WeatherStorm Tracker Blog


Where Does The Air Come From

Posted at 10:51 PM, Nov 08, 2018
and last updated 2018-11-08 22:51:34-05

Ok, maybe the title is a bit misleading as we’re not talking exactly about where all this wonderful air we breathe comes from. Rather, we’re talking about where some of our air masses come from that determine how it feels outside (and sometimes inside).  We’ll be getting into the nuts and bolts of of these gigantic chunks of air we call an air mass.

A quick definition, and one that I use with kids in the Bill’s Weather 101 classes, of what an air mass is.  It’s simply a gigantic slab of air (continental size) that takes on the characteristics of where it was born or where it’s been hanging out for a while.  Air masses are born, but they can also modify as they move from their origin points.

For today’s purposes we’re focusing on 2 different types of air masses, Polar and Arctic.  There are others, but these are the ones that will be influencing us the next week (and have been for the past month).

Air Mass Origins
Our 2 Primary Cold Season Air Mass Types

Our primary air mass type is Polar air.  Now by its name you’d assume that its origins were up near the North Pole, but alas life is not that easy.  Most Polar air we enjoy originates over Canada and primarily the central part east of the Rockies.  There can be different ‘flavors’ of this type of air, some of it colder or drier than others depending on its origin area.  Occasionally we’ll pull down some air from Alaska or areas northwest of Hudson Bay that can be colder than other batches that develop over Alberta or Saskatchawan.   Polar air is our ‘normal’ cold air. When it arrives our temperatures will be below normal for a time with the degree varying by the character of the airmass.  Polar airmasses can also modify fairly quickly on their southward journey via the lowering of latitude and increasing sun angle.  Also, if it’s origin was over a snow field, the lack of snow will also modify these quickly.  These aren’t especially dry air masses as dew points don’t head to very low numbers and most cold fronts we see have these tucked in behind them.  When they move east of us, we can also warm quickly on their return flows.

Arctic air masses are a different story.  They are far less common visitors to the mid latitudes, but they are generally more memorable.  Arctic air originates in the very northern latitudes, up around Greenland, the North Pole, Alaska’s North Slope and our very coldest Arctic air masses can orginate in Siberia and come across on a cross polar flow (not to be confused with a Polar airmass).  Characteristics of Arctic air usually stand out well.  Obviously the extreme cold air, for the season, running 20 degrees and more below seaonal normals.  That is an extreme in and of itself.  Spectacularly cold air masses can run 30 and 40 degrees below normal and are usually associated with catchy names like ‘The Siberian Express’ or even the now cliche’d ‘Polar Vortex’…sounds scary doesn’t it…What also helps to identify Arctic air is how dry it is.  Dew points will usually drop down below 15° indicating it is very dry air.  We’re looking at forecasted dews Sunday morning down around 10.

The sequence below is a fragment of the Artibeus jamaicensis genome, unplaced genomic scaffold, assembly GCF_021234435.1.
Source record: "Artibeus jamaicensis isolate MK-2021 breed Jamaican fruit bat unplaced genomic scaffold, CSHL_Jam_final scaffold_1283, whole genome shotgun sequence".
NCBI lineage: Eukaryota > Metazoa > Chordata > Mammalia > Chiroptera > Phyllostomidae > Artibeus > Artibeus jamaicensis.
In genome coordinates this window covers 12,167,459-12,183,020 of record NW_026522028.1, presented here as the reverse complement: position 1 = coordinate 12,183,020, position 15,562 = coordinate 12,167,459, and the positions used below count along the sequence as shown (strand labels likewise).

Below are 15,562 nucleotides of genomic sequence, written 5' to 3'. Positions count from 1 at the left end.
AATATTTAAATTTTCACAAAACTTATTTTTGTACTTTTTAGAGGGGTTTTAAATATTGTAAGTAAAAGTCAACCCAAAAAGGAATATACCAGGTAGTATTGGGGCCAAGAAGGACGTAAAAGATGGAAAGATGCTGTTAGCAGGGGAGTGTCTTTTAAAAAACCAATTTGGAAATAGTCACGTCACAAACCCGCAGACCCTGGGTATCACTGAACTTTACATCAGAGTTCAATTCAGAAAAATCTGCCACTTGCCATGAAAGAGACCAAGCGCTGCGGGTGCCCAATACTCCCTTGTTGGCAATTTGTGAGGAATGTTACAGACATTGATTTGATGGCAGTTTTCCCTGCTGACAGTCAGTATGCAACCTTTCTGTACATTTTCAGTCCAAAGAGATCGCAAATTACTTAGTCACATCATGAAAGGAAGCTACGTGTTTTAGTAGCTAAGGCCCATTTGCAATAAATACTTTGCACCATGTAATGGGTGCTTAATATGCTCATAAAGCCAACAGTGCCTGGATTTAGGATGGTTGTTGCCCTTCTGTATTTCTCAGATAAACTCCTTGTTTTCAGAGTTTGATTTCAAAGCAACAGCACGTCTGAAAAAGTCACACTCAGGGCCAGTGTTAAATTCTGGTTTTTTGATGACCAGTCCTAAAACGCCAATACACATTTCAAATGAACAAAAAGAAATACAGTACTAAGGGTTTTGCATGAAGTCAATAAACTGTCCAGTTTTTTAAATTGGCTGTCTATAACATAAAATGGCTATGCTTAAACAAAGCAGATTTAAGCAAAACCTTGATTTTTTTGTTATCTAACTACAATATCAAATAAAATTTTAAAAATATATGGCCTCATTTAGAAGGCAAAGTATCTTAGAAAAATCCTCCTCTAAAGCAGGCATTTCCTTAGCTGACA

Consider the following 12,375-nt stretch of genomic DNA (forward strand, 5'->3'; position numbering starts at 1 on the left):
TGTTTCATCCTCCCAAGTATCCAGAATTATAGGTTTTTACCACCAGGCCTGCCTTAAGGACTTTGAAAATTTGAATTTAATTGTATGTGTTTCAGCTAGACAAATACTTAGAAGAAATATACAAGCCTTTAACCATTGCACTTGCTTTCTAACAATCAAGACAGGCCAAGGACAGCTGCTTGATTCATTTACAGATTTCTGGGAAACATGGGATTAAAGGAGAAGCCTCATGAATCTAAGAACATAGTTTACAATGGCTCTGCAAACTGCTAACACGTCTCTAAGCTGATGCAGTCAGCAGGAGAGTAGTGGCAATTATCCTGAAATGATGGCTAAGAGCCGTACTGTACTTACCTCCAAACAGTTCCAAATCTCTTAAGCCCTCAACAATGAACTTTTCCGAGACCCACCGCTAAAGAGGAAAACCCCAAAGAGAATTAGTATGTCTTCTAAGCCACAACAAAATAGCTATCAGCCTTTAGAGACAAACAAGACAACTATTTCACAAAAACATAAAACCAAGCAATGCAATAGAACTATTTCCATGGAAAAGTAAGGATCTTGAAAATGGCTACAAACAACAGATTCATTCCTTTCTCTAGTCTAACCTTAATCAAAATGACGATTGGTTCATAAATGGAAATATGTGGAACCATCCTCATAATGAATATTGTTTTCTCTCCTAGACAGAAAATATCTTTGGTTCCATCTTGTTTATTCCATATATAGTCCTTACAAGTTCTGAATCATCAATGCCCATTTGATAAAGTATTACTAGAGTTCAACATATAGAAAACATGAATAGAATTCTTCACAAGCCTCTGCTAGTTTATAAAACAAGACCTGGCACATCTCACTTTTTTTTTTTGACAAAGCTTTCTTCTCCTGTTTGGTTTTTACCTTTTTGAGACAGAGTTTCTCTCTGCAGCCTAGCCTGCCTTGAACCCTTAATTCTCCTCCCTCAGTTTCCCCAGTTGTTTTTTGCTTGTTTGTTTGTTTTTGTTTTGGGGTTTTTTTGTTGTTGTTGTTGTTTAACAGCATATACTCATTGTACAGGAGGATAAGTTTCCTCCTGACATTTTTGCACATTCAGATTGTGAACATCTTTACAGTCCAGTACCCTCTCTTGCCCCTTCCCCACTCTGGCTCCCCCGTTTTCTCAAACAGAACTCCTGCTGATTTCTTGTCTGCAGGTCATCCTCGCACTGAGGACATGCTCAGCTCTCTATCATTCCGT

The term we’ve been using to describe this weekend is ‘Modified Arctic Air’.  Yes it’s going to be cold, but it’s not a January Arctic air mass.  The sun angle is still relatively high and there is not a vast snow field yet (although most of Canada is above normal for early season snow) so the airmass’s temperature can moderate (it’s still going to be about 20 below normal) but this is not going to be bitterly cold.  What doesn’t moderate is the lack of moisture…the aforementioned dew point around 10.  The bottom line is its a cold and very dry air mass.

What that lack of moisture also does is raise the spectre of static shocks around your house.  When you bring that very dry air inside and heat it to 70 degrees, you indoor relative humidity can sink below 10%.  You get lots of shocks and chapped lips.

In a way we’re kind of wasting an Arctic shot this early in the season.  20 or 30 degrees below normal in November is a whole lot warmer than the same departures from normal in January.  We could see some flakes fly very early Saturday morning (predawn) and then perhaps a changeover for a while on Tuesday with the next batch of Arctic air’s arrival.  No excitement yet, but it’s early.  By the way, after the midweek batch the pattern looks to relax some, and Polar air becomes our friend again, but that’s out beyond Day 8.

We’ll talk more about air masses as the cold season continues to unfold.

Until then, make the best of Friday’s cold rain (yick).

All the best